church', 1555 'Towards the rehedifying of the church.......to be
delivered at such time as the sowers shall begin to work', 1558.
'Towards the building of the ..........church', 1559. To make a window
and two new piers', 1562.
Reused materials: Early 12th cent. chip-carved Caen block at S.W.
SURVIVAL OF ARCHAEOLOGICAL DEPOSITS:
Inside present church: Good
Outside present church: ? Quite good - but large drainage ditch dug
around church. Site of north aisle to north of nave with ? early
floors and burials.
To structure: New screen and ringers floor into tower, 1990-91. Panels
at base of Rood-screen removed and put against walls in 1991.
To floors: For new W.C. + sink under tower.
To graveyard: Sewer trench dug west from tower.
Quinquennial inspection (date\architect): R. Jones
ARCHAEOLOGICAL AND HISTORICAL ASSESSMENT:
The church and churchyard: This fine church is now largely of two
phases, a late 13th century chancel, west tower and porch, and a
rebuilt nave and south aisle of the first half of the 16th century.
There is a fine medieval timber spire and the remains of stalls (and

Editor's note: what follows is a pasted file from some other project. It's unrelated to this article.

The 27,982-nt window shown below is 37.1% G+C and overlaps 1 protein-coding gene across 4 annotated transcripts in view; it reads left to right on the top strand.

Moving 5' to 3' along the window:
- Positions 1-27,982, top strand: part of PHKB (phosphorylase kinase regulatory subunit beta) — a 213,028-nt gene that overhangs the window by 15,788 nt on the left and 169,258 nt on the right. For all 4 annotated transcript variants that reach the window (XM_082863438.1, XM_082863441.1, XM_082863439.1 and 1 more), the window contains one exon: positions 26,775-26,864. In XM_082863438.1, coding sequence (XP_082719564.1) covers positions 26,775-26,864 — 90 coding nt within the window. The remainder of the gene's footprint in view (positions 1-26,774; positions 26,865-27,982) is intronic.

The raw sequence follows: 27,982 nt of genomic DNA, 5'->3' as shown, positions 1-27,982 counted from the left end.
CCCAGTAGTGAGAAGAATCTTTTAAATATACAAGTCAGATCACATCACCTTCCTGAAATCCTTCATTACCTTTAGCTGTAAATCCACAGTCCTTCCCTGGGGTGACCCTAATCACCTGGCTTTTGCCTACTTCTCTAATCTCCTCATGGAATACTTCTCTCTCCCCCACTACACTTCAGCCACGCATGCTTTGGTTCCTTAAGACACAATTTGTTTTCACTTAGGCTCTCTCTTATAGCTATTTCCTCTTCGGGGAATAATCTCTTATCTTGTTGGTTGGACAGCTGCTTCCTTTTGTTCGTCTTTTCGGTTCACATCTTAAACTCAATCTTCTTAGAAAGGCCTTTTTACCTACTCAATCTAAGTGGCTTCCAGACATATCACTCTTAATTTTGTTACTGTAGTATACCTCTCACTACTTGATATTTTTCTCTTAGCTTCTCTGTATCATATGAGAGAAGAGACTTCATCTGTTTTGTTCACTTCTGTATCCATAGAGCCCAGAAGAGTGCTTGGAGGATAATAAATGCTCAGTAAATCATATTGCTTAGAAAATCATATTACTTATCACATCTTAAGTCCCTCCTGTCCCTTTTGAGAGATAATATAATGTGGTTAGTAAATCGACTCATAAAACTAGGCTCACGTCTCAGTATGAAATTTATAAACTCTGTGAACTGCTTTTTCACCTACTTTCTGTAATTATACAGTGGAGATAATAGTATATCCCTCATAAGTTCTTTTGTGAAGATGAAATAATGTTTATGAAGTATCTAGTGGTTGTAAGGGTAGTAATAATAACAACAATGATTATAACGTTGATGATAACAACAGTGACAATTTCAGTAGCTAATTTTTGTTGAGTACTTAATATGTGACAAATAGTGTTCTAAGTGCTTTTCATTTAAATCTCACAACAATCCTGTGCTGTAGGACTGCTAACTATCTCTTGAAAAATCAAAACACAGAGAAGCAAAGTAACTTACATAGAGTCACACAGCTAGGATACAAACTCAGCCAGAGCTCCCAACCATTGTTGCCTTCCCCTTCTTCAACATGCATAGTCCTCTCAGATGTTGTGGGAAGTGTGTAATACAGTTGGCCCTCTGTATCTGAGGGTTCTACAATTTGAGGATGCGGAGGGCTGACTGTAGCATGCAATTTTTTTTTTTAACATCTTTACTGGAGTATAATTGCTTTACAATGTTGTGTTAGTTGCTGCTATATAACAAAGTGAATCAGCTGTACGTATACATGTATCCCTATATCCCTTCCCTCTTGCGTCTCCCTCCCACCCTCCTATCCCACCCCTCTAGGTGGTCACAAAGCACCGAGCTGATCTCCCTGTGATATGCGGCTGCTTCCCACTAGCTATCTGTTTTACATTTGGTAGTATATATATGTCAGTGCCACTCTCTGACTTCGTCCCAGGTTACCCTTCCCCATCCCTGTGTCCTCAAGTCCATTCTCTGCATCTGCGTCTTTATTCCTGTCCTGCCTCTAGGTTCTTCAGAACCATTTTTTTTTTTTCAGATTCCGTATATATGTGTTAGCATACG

miserecords) in the chancel, as well as brass indents.
The church also contains some quite exceptional post-medieval
(particularly 17th century) monuments.
The wider context: This was one of the ancient minster churches of
Kent, so the archaeological deposits beneath are of great importance.
REFERENCES: A Hussey + A H Taylor 'Wingham Church' (with Aymer
Vallance), Arch. Cant. 40 (1928), 131-40. T.
Tatton-Brown + R. Austin 'The spires on the parish churches of St Mary
at Minster-in-Thanet and Wingham', Arch. Cant. 108
(1990), 277-280. A Hussey Chronicles of Wingham, S.R. Glynne Kent
Churches (1877), 108-110.
Guide Book: by David Eaves + Maurice Crane (Undated, but c.
1987-9) with plan.
Photographs: Chancel + nave looking west in Kent Churches 1954
p.58. Also Decorated windows on S.E. side of chancel, p.89.
Plans & drawings: Lithograph by William Burgess (c.
1840-50) looking east + H. Petrie view from S.W. in very early 19th
cent. with large Provosts (later Palmer family's) house to east. It
was demolished soon after (c. 1825). Also print of church from
the south in Gents. Mag. (July 1792), p.594.
DATE VISITED:5th March 1988, 24th September 1989, 3rd & 8th April
REPORT BY: Tim Tatton-Brown